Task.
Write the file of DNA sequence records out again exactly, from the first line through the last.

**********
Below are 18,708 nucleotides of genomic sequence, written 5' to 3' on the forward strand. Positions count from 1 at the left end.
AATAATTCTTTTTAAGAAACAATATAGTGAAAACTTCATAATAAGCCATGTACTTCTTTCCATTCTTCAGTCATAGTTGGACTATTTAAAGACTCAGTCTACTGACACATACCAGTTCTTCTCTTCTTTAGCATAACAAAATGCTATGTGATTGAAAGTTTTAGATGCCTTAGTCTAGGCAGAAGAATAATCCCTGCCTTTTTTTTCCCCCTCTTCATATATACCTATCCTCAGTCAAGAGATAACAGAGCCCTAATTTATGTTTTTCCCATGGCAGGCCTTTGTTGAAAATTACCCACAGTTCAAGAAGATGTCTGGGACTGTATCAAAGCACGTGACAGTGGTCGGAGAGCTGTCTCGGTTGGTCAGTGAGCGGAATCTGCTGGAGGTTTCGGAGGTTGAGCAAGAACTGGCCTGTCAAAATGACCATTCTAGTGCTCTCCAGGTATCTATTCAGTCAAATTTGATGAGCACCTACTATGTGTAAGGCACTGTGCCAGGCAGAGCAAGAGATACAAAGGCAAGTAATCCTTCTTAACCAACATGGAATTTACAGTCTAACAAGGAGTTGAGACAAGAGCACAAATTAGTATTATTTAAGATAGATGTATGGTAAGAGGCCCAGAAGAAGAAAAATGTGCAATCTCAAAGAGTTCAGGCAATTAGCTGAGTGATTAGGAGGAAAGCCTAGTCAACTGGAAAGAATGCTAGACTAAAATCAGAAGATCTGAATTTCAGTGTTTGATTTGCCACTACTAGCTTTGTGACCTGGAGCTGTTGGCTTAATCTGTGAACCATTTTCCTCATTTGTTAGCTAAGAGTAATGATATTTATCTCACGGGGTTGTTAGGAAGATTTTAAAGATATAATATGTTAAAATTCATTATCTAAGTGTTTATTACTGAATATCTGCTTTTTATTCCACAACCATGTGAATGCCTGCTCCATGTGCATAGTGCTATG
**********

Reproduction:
Below are 18,708 nucleotides of genomic sequence, written 5' to 3' on the forward strand. Positions count from 1 at the left end.
AATAATTCTTTTTAAGAAACAATATAGTGAAAACTTCATAATAAGCCATGTACTTCTTTCCATTCTTCAGTCATAGTTGGACTATTTAAAGACTCAGTCTACTGACACATACCAGTTCTTCTCTTCTTTAGCATAACAAAATGCTATGTGATTGAAAGTTTTAGATGCCTTAGTCTAGGCAGAAGAATAATCCCTGCCTTTTTTTTCCCCCTCTTCATATATACCTATCCTCAGTCAAGAGATAACAGAGCCCTAATTTATGTTTTTCCCATGGCAGGCCTTTGTTGAAAATTACCCACAGTTCAAGAAGATGTCTGGGACTGTATCAAAGCACGTGACAGTGGTCGGAGAGCTGTCTCGGTTGGTCAGTGAGCGGAATCTGCTGGAGGTTTCGGAGGTTGAGCAAGAACTGGCCTGTCAAAATGACCATTCTAGTGCTCTCCAGGTATCTATTCAGTCAAATTTGATGAGCACCTACTATGTGTAAGGCACTGTGCCAGGCAGAGCAAGAGATACAAAGGCAAGTAATCCTTCTTAACCAACATGGAATTTACAGTCTAACAAGGAGTTGAGACAAGAGCACAAATTAGTATTATTTAAGATAGATGTATGGTAAGAGGCCCAGAAGAAGAAAAATGTGCAATCTCAAAGAGTTCAGGCAATTAGCTGAGTGATTAGGAGGAAAGCCTAGTCAACTGGAAAGAATGCTAGACTAAAATCAGAAGATCTGAATTTCAGTGTTTGATTTGCCACTACTAGCTTTGTGACCTGGAGCTGTTGGCTTAATCTGTGAACCATTTTCCTCATTTGTTAGCTAAGAGTAATGATATTTATCTCACGGGGTTGTTAGGAAGATTTTAAAGATATAATATGTTAAAATTCATTATCTAAGTGTTTATTACTGAATATCTGCTTTTTATTCCACAACCATGTGAATGCCTGCTCCATGTGCATAGTGCTATG